MARKET CLOSE: NZ shares rise; Ryman resumes climb, Fletcher finds base
May 22 (BusinessDesk) – New Zealand shares rose as Ryman Healthcare climbed to a new record, bouncing back from a decline that may have been triggered by a rival’s stock selldown, while Fletcher Building halted its slide analyst presentation sin Australia.
The NZX 50 Index gained 19.34 points, or 0.4 percent, to 4610.18. Within the index, 23 stocks rose, 16 fell and 11 were unchanged. Turnover was $187 million, with $60 million of that made up of trading in Fletcher Building.
Ryman, the retirement village operator with more than a decade of annual earnings growth under its belt, rose 2.7 percent to a record close of $6.58.
Investors may have been selling the stock to free up cash to buy rival Summerset Group, whose biggest shareholder Quadrant Private Equity reduced its holding at a discounted price last week, said James Smalley, a client adviser at Hamilton Hindin Greene. “Now that placement is put away, Ryman is bouncing back to new highs.”
Summerset fell 0.3 percent to $3.04. Quadrant sold shares at $2.90 to New Zealand and Australian investors via First NZ Capital last week and now holds a 23 percent stake.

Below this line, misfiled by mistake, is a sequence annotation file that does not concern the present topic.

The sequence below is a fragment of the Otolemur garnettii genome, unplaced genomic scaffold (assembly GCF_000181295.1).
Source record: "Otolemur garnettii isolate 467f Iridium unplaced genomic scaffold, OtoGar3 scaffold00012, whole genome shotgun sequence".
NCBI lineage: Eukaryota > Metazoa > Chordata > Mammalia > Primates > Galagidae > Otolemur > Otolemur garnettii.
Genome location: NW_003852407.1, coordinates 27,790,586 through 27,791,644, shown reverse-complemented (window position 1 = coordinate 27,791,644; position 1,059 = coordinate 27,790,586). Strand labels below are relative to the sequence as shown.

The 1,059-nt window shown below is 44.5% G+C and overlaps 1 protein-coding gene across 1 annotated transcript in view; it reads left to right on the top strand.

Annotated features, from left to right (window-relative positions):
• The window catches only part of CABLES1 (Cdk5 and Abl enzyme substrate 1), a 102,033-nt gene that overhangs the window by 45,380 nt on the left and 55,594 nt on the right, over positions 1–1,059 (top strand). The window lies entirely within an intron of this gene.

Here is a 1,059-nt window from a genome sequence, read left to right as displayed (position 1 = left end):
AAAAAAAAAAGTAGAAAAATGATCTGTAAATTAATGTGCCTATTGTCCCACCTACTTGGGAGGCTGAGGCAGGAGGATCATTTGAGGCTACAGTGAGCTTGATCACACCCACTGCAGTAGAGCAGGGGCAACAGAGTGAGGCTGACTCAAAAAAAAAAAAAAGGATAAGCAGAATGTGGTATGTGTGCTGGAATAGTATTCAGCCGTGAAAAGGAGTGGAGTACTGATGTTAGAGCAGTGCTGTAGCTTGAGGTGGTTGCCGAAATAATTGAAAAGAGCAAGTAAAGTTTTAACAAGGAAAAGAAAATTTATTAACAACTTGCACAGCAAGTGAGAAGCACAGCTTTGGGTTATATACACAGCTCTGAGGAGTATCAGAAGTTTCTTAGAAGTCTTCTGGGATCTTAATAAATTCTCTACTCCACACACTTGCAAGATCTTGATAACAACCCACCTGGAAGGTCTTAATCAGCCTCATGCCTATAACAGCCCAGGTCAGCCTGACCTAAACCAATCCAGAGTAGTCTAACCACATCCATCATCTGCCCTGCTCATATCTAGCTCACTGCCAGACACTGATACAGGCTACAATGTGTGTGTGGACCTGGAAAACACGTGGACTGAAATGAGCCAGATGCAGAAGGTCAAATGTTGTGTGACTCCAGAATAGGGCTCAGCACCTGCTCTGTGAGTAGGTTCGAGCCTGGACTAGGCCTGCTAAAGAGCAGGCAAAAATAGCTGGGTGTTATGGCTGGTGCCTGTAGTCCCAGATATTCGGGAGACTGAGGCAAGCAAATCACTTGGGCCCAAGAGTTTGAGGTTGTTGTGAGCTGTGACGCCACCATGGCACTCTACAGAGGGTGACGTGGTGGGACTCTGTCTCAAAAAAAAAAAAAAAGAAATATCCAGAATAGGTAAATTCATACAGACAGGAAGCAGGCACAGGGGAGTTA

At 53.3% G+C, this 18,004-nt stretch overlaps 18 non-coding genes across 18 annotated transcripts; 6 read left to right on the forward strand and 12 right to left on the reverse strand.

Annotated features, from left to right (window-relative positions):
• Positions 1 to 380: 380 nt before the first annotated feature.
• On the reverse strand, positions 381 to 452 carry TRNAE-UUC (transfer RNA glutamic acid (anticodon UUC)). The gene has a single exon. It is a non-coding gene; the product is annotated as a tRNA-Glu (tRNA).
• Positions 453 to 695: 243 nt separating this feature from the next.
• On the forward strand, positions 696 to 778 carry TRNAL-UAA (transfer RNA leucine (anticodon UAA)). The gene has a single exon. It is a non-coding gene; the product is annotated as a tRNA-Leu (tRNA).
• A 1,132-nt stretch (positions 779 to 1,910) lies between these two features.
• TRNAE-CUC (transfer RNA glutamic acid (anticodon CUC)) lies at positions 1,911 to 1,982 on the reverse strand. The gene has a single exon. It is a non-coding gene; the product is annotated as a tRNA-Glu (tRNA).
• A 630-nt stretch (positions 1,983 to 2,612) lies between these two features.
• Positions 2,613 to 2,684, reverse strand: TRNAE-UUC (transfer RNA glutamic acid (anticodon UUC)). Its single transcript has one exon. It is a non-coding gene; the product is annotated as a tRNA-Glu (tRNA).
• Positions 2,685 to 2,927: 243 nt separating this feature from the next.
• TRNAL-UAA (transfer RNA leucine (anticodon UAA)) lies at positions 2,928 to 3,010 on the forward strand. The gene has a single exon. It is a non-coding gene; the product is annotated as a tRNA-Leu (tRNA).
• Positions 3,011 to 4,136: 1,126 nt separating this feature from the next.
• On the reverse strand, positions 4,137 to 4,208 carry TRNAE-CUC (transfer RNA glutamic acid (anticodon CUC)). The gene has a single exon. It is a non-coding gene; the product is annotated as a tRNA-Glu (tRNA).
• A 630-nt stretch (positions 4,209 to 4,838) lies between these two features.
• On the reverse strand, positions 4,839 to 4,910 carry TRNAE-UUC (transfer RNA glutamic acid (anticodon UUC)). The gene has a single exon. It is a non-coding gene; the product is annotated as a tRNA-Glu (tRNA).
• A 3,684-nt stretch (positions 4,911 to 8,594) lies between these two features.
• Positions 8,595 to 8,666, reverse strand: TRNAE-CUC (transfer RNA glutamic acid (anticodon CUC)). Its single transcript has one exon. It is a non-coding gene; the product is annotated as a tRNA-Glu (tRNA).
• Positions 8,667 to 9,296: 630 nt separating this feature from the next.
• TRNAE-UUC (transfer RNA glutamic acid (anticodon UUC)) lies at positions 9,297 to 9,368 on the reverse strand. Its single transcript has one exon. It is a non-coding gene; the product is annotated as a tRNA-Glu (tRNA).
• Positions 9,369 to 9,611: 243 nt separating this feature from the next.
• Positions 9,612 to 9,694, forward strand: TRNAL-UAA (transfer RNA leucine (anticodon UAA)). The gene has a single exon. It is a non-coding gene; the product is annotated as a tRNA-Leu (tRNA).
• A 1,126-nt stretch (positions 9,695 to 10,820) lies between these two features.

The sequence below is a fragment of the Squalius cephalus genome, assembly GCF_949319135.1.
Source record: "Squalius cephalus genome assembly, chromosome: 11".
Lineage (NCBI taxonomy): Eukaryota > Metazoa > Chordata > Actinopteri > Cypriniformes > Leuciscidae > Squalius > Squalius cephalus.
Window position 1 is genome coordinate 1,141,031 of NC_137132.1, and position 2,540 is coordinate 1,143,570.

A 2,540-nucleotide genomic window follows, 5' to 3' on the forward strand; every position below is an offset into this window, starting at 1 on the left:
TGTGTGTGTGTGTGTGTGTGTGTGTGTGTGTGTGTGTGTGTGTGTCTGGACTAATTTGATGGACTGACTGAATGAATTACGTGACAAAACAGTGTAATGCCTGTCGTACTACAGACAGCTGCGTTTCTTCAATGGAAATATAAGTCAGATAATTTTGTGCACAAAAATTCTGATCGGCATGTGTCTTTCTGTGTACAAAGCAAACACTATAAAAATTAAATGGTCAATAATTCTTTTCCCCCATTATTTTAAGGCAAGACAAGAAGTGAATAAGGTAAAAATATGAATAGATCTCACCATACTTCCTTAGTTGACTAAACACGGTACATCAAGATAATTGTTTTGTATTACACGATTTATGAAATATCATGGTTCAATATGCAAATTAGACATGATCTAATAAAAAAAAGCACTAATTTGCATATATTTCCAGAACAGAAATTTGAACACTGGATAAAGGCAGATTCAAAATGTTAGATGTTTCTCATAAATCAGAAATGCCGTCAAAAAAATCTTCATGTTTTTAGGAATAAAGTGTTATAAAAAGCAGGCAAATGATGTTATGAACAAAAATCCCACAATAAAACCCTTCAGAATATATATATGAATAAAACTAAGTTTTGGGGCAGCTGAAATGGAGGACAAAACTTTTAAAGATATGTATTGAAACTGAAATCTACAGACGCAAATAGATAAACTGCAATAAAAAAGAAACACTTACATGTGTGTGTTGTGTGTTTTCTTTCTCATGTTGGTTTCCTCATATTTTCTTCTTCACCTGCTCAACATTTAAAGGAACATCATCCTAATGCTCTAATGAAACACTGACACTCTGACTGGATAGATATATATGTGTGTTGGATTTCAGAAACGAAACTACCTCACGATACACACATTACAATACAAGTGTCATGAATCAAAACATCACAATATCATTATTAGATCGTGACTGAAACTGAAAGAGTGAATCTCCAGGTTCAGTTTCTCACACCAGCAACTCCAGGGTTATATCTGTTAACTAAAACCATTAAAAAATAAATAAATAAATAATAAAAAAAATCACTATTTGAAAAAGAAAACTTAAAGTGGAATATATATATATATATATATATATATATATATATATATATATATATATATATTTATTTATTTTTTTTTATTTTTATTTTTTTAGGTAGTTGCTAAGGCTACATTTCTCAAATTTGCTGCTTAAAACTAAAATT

Metlifecare, the smallest of the three listed retirement home operators, rose 0.3 percent to $3.43.
Fisher & Paykel Healthcare edged up 0.7 percent to $3.03 ahead of its results tomorrow. The company has already flagged a 17 percent gain in full-year earnings though the kiwi dollar has fallen since that forecast and investors will be looking for its comments on the outlook. It gets more than 50 percent of sales in US dollars.
Fletcher, the nation’s biggest building products and construction group, rose 1.8 percent to $8.43. The company affirmed its earnings guidance during an analyst briefing in Sydney today. The company is one of the most liquid on the NZX 50 and typically held by overseas investors and had fallen to the lowest in more than two weeks in recent days.
“Perhaps the bounce back in Fletcher is a sign foreign sellers have done their selling, for the short term anyway,” Smalley said.
SkyCity Entertainment Group rose 0.9 percent to $4.48 and is trading near its highest in almost five years as investors warm to its deal to build a convention centre in Auckland in exchange for more gambling concessions.
Property for Industry rose 1.5 percent to $1.36 after its plan to merger with Direct Property was deemed fair by independent valuers.
NZX, the stock market operator, fell 2.7 percent to $1.42 and Chorus declined 2.2 percent to $2.46.
Ecoya rose 1.1 percent to 90 cents after announcing it would change its name to Trilogy, the name of its skincare products range.
Telecom fell 0.6 percent to $2.40.